More rarely, a test known as a fluorescein angiography may be performed to investigate the blood flow into the retina. This involves taking pictures of the eye before and after a special fluorescein dye has been injected into the system and passed through the blood vessels of the eye.[1]

Hypertensive retinopathy treatment

The only way to treat hypertensive retinopathy is by controlling high blood pressure. This can be done through lifestyle changes such as:

  • Giving up smoking
  • Losing weight
  • Taking regular exercise
  • Dietary changes
  • Reducing alcohol intake

Medication, such as ACE inhibitors, angiotensin-2 receptor blockers (ARBs), thiazide diuretics, calcium channel-blockers and beta-blockers may also be prescribed to help lower blood pressure levels. These medications can help to allow the retina to heal and stop further damage from occurring.

The type of medication chosen will depend on the affected person’s medical history and a consideration of the possible side-effects.

Hypertensive retinopathy prevention

Preventing hypertensive retinopathy is possible through careful management of high blood pressure and related conditions, such as diabetes. Lifestyle changes, such as losing weight or giving up smoking, may be useful in achieving this. People with high blood pressure should also have their blood pressure regularly tested and be screened for eye problems.

Hypertensive retinopathy complications

Individuals with hypertensive retinopathy are at risk of various complications, including:[2]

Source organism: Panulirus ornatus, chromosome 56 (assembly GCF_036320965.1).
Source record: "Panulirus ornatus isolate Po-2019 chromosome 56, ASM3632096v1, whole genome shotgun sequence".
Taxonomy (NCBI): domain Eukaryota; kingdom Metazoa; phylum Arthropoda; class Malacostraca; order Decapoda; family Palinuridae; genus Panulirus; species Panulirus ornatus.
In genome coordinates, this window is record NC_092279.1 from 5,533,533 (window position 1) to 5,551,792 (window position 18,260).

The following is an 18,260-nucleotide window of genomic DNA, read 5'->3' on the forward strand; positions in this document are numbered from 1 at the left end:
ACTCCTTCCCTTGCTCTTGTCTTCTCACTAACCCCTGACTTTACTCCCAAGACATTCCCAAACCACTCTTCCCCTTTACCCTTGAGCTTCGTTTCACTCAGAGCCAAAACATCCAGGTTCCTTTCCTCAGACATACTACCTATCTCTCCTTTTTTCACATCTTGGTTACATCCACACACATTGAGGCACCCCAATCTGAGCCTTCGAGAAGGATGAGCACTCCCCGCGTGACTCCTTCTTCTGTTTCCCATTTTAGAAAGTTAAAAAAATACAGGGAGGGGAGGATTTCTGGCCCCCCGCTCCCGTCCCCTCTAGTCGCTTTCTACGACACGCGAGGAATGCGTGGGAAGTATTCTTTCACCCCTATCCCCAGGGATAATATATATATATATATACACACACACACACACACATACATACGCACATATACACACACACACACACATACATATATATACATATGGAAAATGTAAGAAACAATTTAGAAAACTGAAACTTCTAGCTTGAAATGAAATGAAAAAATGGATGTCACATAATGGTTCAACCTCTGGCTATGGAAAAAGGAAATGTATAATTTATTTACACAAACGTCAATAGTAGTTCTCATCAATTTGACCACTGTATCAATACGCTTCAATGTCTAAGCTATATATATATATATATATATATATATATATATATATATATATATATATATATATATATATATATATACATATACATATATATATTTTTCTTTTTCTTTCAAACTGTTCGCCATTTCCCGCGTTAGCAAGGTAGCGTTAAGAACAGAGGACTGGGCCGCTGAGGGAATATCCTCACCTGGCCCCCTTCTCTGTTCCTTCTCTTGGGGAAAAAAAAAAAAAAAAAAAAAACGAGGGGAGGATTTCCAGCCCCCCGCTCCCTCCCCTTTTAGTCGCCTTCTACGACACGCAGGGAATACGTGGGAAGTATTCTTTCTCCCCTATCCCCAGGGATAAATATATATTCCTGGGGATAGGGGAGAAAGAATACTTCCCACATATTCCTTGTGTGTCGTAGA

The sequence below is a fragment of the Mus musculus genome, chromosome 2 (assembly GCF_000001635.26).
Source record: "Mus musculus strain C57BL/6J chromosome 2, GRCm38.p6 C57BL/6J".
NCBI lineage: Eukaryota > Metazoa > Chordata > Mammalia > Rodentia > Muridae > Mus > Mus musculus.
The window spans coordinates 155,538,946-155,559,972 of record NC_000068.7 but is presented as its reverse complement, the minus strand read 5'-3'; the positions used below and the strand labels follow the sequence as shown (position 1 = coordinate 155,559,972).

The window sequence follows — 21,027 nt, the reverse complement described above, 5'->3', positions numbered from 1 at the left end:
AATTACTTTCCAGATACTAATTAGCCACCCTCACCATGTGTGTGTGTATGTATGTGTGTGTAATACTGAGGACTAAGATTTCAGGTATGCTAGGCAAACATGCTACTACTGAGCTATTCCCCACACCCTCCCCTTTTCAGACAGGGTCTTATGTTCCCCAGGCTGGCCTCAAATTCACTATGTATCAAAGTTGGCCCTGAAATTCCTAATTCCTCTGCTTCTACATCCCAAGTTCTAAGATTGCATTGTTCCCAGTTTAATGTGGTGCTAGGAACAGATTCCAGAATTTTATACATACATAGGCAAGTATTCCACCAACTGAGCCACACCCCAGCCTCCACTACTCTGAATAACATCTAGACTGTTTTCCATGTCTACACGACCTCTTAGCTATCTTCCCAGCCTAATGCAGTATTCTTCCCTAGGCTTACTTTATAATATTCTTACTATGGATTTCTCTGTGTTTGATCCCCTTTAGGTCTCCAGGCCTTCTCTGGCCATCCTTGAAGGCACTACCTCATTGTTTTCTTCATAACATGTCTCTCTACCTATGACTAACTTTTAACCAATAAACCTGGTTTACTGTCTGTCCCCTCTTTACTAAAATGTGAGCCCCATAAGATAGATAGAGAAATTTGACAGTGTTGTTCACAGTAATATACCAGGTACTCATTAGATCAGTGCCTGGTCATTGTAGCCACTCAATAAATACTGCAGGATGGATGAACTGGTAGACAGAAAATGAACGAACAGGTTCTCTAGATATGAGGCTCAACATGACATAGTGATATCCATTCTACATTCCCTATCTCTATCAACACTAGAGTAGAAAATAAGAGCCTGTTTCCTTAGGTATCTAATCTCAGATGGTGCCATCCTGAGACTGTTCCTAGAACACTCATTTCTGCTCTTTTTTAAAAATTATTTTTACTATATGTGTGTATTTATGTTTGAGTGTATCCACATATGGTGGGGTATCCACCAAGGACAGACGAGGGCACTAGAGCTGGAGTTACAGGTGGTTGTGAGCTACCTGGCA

• Retinal vein occlusion occurs when a vein in the retina becomes blocked due to clots.
  • Retinal artery occlusion occurs when an artery in the retina becomes blocked due to clots, resulting in possible loss of vision.
  • Ischemic optic neuropathy involves the normal blood flow to the eye being blocked, resulting in damage to the optic nerve, the part of the eye which transmits images to the brain.
  • Malignant hypertension causes blood pressure to increase rapidly, causing possible loss of vision. This is a rare complication, which is potentially life-threatening.

Hypertensive retinopathy is also linked to an increased risk of stroke and heart attack.

Prognosis

The outlook for people with mild (grade 1 or 2) hypertensive retinopathy is relatively positive, so long as blood pressure levels are controlled. If, however, severe hypertensive retinopathy is not properly managed, the condition can enter a “malignant” stage, which is associated with a relatively poor prognosis.[3]

Hypertensive retinopathy FAQs

Q: Can hypertensive retinopathy be reversed?
A: It depends on the extent of damage to the retina. In many cases, the damage caused by hypertensive retinopathy can slowly heal if the necessary steps to lower one’s blood pressure are taken. These steps may include making lifestyle changes such as giving up smoking and losing weight, as well as taking medication as prescribed by a doctor.

Q: What is the difference between hypertensive retinopathy and diabetic retinopathy?
A: Hypertensive retinopathy is caused by high blood pressure. While having high blood pressure can increase the risk of diabetic retinopathy, this condition is a complication of diabetes, meaning anyone with diabetes type 1 or type 2 can potentially develop the condition. Like hypertensive retinopathy, diabetic retinopathy causes damage to the retina at the back of the eye and can, if left untreated, lead to blindness.[4]

Q: Can high blood pressure cause double vision?
A: Yes, double vision can, in some cases, be a symptom of high blood pressure, specifically when high blood pressure has led to hypertensive retinopathy. If this symptom occurs very suddenly, a doctor should be contacted urgently.

Other names for hypertensive retinopathy

  • Fundus hypertonicus

  1. Healthline. “Making Sense of Hypertensive Retinopathy.” January 6, 2016. Accessed May 11, 2018.

  2. Royal College of General Practitioners. “Hypertension and the eye.” Accessed May 11, 2018.

  3. Retinal Physician. “Current Concepts in Hypertensive Retinopathy.” November 1, 2013. Accessed May 11, 2018.

  4. NHS Choices. “Diabetic retinopathy.” January 26, 2016. Accessed July 31, 2018.